Dr. Bahcall was a powerful driving force in the astronomy and scientific community of the United States. He led the effort to create the Hubble Space Telescope in the 1970s together with Lyman Spitzer; chaired the National Academy of Science committee that created the decade roadmap for U.S. astronomy research, which came to be known as the Bahcall Report; served as President of the American Astronomical Society from 1990-1992 and as president-elect of the American Physical society this past year. He was active in many areas of science policy relating to astronomy and physics, chairing numerous committees of the National Academy of Science, the U.S. National Committee of the International Astronomical Union and the National Underground Science Laboratory Committee, and advising or serving on Congressional committees.

Dr. Bahcall received numerous awards and prizes including the 1998 National Medal of Science from President Clinton; the Hans Bethe Prize of the American Physical Society; the Dan David Prize of Israel; the Gold Medal of the Royal Astronomical Society; the Fermi Award (with Raymond Davis); and the Benjamin Franklin Medal in Physics (with Raymond Davis and Masatoshi Koshiba). He received Honorary Doctorates from University of Pennsylvania, University of Chicago, University of Notre Dame, Hebrew University of Jerusalem, and the University of Milano. He has been a member of the National Academy of Sciences since 1976.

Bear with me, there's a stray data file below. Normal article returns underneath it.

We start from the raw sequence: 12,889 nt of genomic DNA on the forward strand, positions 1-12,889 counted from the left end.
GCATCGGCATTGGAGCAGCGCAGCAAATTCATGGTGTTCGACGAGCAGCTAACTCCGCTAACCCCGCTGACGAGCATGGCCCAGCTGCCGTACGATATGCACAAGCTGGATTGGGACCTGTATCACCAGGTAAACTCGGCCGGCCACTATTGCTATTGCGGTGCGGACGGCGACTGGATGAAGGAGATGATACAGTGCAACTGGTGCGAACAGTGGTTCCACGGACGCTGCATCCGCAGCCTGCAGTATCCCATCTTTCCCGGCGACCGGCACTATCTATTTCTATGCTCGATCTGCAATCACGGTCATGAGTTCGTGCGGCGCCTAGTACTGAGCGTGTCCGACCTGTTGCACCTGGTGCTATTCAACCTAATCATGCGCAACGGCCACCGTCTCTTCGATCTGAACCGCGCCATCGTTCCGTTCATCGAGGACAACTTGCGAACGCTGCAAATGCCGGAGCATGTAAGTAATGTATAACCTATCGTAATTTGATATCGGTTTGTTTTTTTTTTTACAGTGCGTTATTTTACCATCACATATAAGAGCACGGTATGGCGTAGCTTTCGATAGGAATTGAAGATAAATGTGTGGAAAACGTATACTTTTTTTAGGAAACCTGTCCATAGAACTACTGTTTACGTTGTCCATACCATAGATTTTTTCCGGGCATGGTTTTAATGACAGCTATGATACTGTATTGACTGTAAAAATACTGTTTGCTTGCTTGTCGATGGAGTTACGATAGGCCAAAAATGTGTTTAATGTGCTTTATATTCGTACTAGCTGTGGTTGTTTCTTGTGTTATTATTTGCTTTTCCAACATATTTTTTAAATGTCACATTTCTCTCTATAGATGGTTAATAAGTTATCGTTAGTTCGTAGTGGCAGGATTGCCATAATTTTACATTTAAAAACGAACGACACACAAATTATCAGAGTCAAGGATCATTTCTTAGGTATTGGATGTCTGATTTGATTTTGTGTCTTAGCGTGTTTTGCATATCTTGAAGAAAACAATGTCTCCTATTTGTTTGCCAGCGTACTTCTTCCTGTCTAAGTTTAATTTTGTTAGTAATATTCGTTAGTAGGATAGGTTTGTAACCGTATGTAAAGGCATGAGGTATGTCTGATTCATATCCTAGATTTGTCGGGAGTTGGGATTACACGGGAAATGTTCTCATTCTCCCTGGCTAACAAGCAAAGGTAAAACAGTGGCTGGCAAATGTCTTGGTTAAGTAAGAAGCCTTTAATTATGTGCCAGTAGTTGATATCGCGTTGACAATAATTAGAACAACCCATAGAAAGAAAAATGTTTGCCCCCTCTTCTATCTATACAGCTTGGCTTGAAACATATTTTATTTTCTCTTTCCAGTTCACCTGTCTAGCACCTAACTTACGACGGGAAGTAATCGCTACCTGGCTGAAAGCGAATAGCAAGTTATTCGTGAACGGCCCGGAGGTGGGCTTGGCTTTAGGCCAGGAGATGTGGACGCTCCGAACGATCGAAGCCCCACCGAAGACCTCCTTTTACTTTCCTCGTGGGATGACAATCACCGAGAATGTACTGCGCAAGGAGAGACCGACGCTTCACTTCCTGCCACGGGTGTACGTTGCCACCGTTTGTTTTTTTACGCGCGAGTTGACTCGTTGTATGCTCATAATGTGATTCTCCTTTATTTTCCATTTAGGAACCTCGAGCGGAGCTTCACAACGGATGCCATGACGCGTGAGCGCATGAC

John Bahcall was born in Shreveport, Louisiana, and began his first year at Louisiana State University convinced he wanted to study philosophy and perhaps become a rabbi. He soon decided that physics, and eventually astronomy, best-suited a lifelong "quest for the truth." He transferred to the University of California at Berkeley, where he received his A.B. in 1956. He received an M.S. from the University of Chicago in 1957, and a Ph.D. from Harvard University in 1961. He was a Research Fellow at Indiana University before joining the faculty at CalTech, where he was strongly influenced by leading physics and astronomy luminaries including Richard Feynman, Murray Gell-Man, and William Fowler.